The Contemporary Art Museum St. Louis presents new works by Dominic Chambers at his first museum exhibition in his hometown of St. Louis.
Chambers creates vibrant paintings that engage historical art models such as color field painting, gestural abstraction and surrealism. Interested in how art can function as a vehicle for reconsidering one’s relationship with the world, Chambers sees painting as a critical and intellectual endeavor as much as an aesthetic one.
For Chambers, a lover of books, literary forms such as magical realism rest firmly at the center of his examination of contemporary concerns around race, personal and imagined narratives and the complexity of one’s interior life.
Chambers’ recent series have focused on representations of Black leisure and introspection, with the artist depicting many of his subjects reading literary texts or spirited away by their imagination.
“Too often, the Black body has been located in our imaginations as one incapable of rest,” Chambers explains. “Often when we imagine what the Black body is doing, it is usually an act of labor, rebellion or resistance.”
In his recent series, Chambers seeks to push against these associations, often placing his figures in quiet, solitary moments of reflection or repose. In this gesture, Chambers implies the radical power of Black leisure.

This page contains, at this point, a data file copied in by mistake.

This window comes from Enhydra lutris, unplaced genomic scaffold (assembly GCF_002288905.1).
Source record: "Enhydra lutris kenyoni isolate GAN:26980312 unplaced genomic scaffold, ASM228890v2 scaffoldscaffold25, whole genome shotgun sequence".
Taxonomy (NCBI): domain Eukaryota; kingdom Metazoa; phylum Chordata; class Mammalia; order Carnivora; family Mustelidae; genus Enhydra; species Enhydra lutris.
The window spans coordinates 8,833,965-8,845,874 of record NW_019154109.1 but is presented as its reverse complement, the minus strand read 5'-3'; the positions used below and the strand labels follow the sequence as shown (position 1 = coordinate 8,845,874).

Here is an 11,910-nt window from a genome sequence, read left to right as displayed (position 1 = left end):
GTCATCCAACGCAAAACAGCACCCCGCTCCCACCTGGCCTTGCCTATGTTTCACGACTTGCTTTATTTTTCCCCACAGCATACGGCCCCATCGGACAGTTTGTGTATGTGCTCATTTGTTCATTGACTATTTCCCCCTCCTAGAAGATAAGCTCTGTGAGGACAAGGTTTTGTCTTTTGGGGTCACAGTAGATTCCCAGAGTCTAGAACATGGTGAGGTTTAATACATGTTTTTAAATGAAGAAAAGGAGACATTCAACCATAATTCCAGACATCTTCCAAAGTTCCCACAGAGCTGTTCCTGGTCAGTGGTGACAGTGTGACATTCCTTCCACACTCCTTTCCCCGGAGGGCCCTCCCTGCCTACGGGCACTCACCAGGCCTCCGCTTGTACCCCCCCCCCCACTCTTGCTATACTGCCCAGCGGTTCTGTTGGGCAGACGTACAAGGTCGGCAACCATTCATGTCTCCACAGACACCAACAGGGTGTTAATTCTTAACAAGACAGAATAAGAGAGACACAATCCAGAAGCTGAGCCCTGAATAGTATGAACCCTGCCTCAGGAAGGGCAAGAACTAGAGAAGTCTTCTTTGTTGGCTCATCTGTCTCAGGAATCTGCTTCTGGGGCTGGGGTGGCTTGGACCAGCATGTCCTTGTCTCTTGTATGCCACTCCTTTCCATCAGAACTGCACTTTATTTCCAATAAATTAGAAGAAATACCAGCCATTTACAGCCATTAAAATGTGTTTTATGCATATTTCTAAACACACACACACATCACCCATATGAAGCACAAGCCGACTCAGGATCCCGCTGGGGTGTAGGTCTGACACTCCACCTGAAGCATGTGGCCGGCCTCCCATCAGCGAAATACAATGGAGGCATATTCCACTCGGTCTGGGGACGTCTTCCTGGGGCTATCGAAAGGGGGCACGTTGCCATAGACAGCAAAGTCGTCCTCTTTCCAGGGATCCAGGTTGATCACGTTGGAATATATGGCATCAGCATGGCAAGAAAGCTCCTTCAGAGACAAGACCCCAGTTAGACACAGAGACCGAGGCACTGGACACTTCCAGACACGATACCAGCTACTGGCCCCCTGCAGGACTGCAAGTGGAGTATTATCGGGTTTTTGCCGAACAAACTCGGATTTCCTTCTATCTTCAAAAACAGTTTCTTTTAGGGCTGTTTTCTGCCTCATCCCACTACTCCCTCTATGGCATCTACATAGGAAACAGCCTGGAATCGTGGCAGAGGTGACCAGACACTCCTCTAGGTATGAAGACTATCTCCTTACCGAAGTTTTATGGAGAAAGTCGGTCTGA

An artist and writer, Chambers composes contemplative narratives that pull inspiration from critical voices within the Black literary canon, particularly the writings of W. E. B. Du Bois, Octavia Butler and Zora Neale Hurston. Many of his compositions incorporate whimsical elements, including ghostly silhouettes and lush, surreal landscapes that feel at once familiar and, at times, aberrant.
Inspired by and expanding on the color theory of artist Josef Albers, Chambers introduces the figurative subject to create a new discourse around identity and perception. Combining both a vibrant and a near-monochromatic palette, the artist sees color as a protagonist in his paintings.